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Wednesday 12.28.05

« 2005 your best and worst picks | Main | Artists using Clothes part 1- Chandra Bocci »

Anna Fidler - Oblivious Peninsulas

Anna Fidler's new body of work at Pulliam Deffenbaugh is entitled Oblivious Peninsulas. Oblivious Peninsulas represents a point of expansion for the artist as she moves elegantly from cut paper collages into painting, while preserving her personal direction intact through the medium shift.


I haven't been in town long enough to have seen her earlier work, but thanks to my trusty research staff I have been able to get some idea of how this show represents significant growth for the artist. It is significant that peninsulas are places to jump from, and this metaphor elucidates not only this particular point in Fidler's career, but also the relationships she creates between washy, flowing, glittery, lurid, fields of paint and the accreted materiality of the "peninsulas" as objects.

Fidler is a polymath musician, artist, and video-maker(thanks Jeff, not only for introducing me to that word, but for taking the time to convince me that it wasn't in fact a synonym for polygon, as I at first believed). Fidler's agility in operating simultaneously in several different arenas while always maintaining her particular artistic phenomenology impressed me. The works relate to one another in poetic resonance and subtle inversion. In the video, abstract felt objects of pure color accrete in stop motion in a perfect, simple pattern on a rocky seashore. It is as if an abstract element of a painting or collage consisting only of form, color and pattern has somehow escaped its boundaries and spontaneously, joyously proliferated among the rocks. It exists among other "natural" life forms that grow teeming among the tide pools. Fidler transmutes compositional principles to primordial, vitalistic forces, and pushes the idea of "art object" towards organism by recontextualizing a single element.


While non-representative, all of her imagery relates to biology. I found myself thinking simultaneously of landscape paintings and diagrams of the cells and processes of the epidermis.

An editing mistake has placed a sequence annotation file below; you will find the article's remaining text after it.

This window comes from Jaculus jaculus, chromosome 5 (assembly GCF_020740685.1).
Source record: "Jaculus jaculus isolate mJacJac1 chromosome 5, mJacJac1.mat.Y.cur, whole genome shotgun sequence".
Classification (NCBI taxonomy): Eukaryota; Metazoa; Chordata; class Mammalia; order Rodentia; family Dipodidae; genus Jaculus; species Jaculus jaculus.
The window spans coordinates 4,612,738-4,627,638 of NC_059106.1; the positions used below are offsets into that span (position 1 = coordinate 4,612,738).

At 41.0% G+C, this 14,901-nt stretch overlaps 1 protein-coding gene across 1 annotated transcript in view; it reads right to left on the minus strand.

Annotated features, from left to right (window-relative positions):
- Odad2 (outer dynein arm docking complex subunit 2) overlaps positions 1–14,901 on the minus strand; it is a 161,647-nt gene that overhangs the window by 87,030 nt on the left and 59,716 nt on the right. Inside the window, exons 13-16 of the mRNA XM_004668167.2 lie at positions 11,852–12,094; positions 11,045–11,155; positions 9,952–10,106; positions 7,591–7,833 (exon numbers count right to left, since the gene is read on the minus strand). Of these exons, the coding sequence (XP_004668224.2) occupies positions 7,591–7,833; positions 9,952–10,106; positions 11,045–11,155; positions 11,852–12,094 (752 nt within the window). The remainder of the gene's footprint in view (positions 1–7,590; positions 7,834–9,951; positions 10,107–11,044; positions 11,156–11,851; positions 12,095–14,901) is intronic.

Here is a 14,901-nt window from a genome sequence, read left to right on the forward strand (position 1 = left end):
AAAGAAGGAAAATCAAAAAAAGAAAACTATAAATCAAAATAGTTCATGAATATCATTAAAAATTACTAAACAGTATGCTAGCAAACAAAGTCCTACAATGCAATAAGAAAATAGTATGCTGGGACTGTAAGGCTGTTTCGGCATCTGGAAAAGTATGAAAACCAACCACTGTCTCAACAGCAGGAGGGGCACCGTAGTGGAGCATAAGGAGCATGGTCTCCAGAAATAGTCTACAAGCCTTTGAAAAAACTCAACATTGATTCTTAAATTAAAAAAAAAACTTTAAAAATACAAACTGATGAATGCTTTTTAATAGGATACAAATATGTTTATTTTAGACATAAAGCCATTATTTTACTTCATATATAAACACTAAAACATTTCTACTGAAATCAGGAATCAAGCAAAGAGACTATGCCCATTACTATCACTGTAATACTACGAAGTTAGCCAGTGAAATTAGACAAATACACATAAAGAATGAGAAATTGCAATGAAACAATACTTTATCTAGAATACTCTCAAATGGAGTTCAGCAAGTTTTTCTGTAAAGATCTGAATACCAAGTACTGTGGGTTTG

The paintings are subtle inversions of the direction of the video. Here, formal elements of painting (shape/ composition/ color etc.) are seen as vitalistic forces, and the more real, more natural object, the peninsula form, accretes on the surface of the painting intruding into the abstract field. In Fidler's video piece abstract painting elements infiltrate landscape, in the paintings, landscape infiltrates an abstract environment. The peninsulas, built by geologically layering paper and paint extend into nebulous pools of glittery shock pink. The peninsulas evaporate the aura of the picture plane. The surface of the painting becomes liquid and flimsy compared to the assertive materiality of the peninsula. In both the video piece and the paintings, Fidler plays with this tension, juxtaposing the incontrovertible reality of landscape (the hardness of rock) with the indeterminate, responsive aura of abstract painting.

It is clear that Fidler views abstract art-making as a responsive practice, the paintings exist for the pleasure of the viewer. Fidler's work is raucously ebullient, fields showered with patterned sprays of pink bubbles and glitter. It is the rectangular equivalent of a wild new year's eve party at the moment right before everyone kisses. Or perhaps a beautifully decorated prom with an under sea theme.


My research staff informs me that much of her previous work dealt with abstractions and collages derived from under the sea imagery. It is significant, then, that in the peninsula paintings, the perspective has changed. The image now floats just above the surface of the picture plane/ ocean. The picture plane is the ocean, and the peninsula offers a foothold in the real world. Fidler has created a bridge between the material world and the abstract aura, implying that abstract painting is in fact, another kind of environment, not just a set of rule systems and stratagems.